The Brewers are an interesting team to try to assess going into the season. The offense looks to be solid enough, although they’ll miss Corey Hart for the first six weeks or so. The pitching, however, is the wild card and its hard to discern just how good, or how bad, the pitching staff really will be. After Yovani Gallardo, nothing is really certain except the newly signed Kyle Lohse, but the upside is intriguing.
If you are looking for someone to sell you on Ryan Braun or Rickie Weeks, this is the wrong place. They are solid players who barring outside factors should produce. Instead let's focus on guys with factors that could affect their fantasy performance.
Here are 10 to watch in 2013. Yovani Gallardo (SP): Gallardo is the ace of the Brewers staff and the leader of what is largely a young and unproven staff. While Gallardo isn’t a first or even second tier pitcher at this point in his career, he’s just a hair away and still hasn’t reached the prime of his career. He’s aiming for a fifth season of 200-plus Ks and with just a small step forward could offer a sub 3.50 ERA and 16-20 wins to go with it.
John Axford (CL): Axford is a bit of a coin toss at this point. He’ll get the ball back in the ninth for Milwaukee and he has solid skills, which usually is enough to cover the occasional bouts of wildness. He was certainly unlucky last with a spike in home runs/fly balls (19%) but his other peripherals suggest he’s a good bounce back candidate. If he flops Michael Gonzalez is waiting in the wings.
Aramis Ramirez (3B): He’s 35, which makes him both a prime regression and injury risk, but hey, aside from the 35 part, he’s been that way for the past five years. His home run totals over that time were 27,15, 25, 26 and 27 respectively, and the 15 came in a year he only got 306 ABs. That said, his offensive surges over the past four years have all been second half explosions. It might be worth letting someone else ride out the early months and see if you can target him sometime around the end of May. He’s a solid second tier third baseman.
Jonathan Lucroy (C): So much upside and so overlooked. If you look at Lucroy’s numbers for the last two years they look remarkably similar, except in terms of average which surged last year. However last year he only got 316 ABs. With 450 he could make a run at 20 home runs and a .280 average. He’s currently slotted into the five spot in the lineup, so the RBI chances should be plentiful.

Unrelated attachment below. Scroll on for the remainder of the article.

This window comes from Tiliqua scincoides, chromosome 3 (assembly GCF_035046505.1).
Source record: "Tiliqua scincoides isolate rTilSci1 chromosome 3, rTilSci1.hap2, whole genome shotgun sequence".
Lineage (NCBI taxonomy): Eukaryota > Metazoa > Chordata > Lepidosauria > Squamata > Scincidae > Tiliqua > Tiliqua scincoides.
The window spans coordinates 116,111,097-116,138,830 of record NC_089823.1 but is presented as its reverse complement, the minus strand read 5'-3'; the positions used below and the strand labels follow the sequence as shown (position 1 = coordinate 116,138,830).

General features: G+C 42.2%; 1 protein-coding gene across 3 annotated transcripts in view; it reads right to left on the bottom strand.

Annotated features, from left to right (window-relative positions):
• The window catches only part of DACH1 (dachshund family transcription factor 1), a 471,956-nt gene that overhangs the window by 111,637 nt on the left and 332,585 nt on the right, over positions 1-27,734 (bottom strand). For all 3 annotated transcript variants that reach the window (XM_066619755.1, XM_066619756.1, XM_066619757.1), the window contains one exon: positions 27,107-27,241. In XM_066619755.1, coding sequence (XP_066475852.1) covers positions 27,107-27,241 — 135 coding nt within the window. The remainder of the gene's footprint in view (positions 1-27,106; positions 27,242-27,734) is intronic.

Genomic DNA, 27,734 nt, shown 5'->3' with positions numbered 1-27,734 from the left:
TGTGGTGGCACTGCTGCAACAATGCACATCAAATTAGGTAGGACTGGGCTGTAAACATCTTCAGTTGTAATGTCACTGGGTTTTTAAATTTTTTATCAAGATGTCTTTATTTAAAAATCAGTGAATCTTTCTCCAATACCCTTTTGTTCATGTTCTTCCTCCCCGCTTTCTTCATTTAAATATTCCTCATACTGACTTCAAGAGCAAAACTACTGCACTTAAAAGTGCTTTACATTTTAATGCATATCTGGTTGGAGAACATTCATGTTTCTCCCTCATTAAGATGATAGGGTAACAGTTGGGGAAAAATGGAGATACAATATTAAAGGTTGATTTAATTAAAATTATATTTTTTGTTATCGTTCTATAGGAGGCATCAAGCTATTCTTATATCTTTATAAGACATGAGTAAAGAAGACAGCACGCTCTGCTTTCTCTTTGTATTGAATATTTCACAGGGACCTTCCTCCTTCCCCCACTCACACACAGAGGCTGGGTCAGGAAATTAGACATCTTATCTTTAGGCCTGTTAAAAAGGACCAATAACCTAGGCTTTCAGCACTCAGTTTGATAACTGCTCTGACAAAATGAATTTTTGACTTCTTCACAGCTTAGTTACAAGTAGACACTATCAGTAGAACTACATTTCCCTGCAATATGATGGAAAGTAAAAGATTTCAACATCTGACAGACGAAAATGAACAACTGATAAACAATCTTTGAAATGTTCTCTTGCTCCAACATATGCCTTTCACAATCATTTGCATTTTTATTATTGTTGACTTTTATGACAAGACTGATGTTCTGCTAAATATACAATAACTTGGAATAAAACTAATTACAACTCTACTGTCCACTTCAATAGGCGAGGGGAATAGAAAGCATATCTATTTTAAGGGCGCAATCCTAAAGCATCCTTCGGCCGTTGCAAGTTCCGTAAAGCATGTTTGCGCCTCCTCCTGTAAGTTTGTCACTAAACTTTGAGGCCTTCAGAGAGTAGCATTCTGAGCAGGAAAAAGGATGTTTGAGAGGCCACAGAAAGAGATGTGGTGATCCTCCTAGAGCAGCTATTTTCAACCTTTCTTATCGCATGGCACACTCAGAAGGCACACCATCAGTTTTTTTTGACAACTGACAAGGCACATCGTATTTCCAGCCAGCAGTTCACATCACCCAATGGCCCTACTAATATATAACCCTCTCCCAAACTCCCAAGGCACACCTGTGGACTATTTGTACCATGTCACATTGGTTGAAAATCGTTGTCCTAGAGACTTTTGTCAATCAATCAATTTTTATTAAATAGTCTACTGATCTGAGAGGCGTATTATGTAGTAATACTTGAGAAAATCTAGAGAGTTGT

Jean Segurra (SS): Segurra was a top prospect and he showed it last season at AA. A bit of a free swinger, he still manages to get on base a lot due to an impressive contact rate. From there it’s all about the speed. He has 20-30 steal potential and should manage to hit better than .250. Plenty of growth room here.
Carlos Gomez (OF): Provided Gomez racks up ABs like he did last season (when he got 415), he should continue to put up solid counting numbers. 15-30 would be nothing to sneeze at but he could have even more upside than that.
Corey Hart (1B): Hart is expected to miss the first six weeks of the regular season as he rehabs from knee surgery. That will make him cheaper than he should be, though he’ll tie up a bench or DL spot. With four months' of playing time he could still easily hit 20 home runs and post a .270 average so in many leagues he’ll still be worth it.
Marco Estrada (SP): The much-hyped Estrada has been on everyone's pick list this year. He took immense strides forward last year, posting a 3.64 ERA and striking out 143 in just 138 innings. It could be a signal that he’s finally turned a corner and is ready to evolve into a dominant pitcher, but that is probably an overestimation. Draft him for K’s and hope for more, even with good run support he’s probably only a slightly better than .500 type pitcher.
Mike Fiers (SP): While Estrada is getting all the love in fantasyland, Fiers, who pitched almost as well, is getting overlooked, mainly due to a brutal August and September which greatly inflated his ERA and WHIP. That may have been due to overwork. He threw 55 more innings than his career high last year. His best pitch is a fastball that tops out at about 92 mph and he’s averaged about a strikeout per inning over his career, though mostly in the minors.
Aoki Norichika (OF): Norichika had a great rookie campaign, going .292 with 10 home runs and 30 steals. Age (31) is a factor and the speed could easily take a step back, but his ability to make contact should keep his average up. This is most likely a case of what you saw last season being the template for what to expect.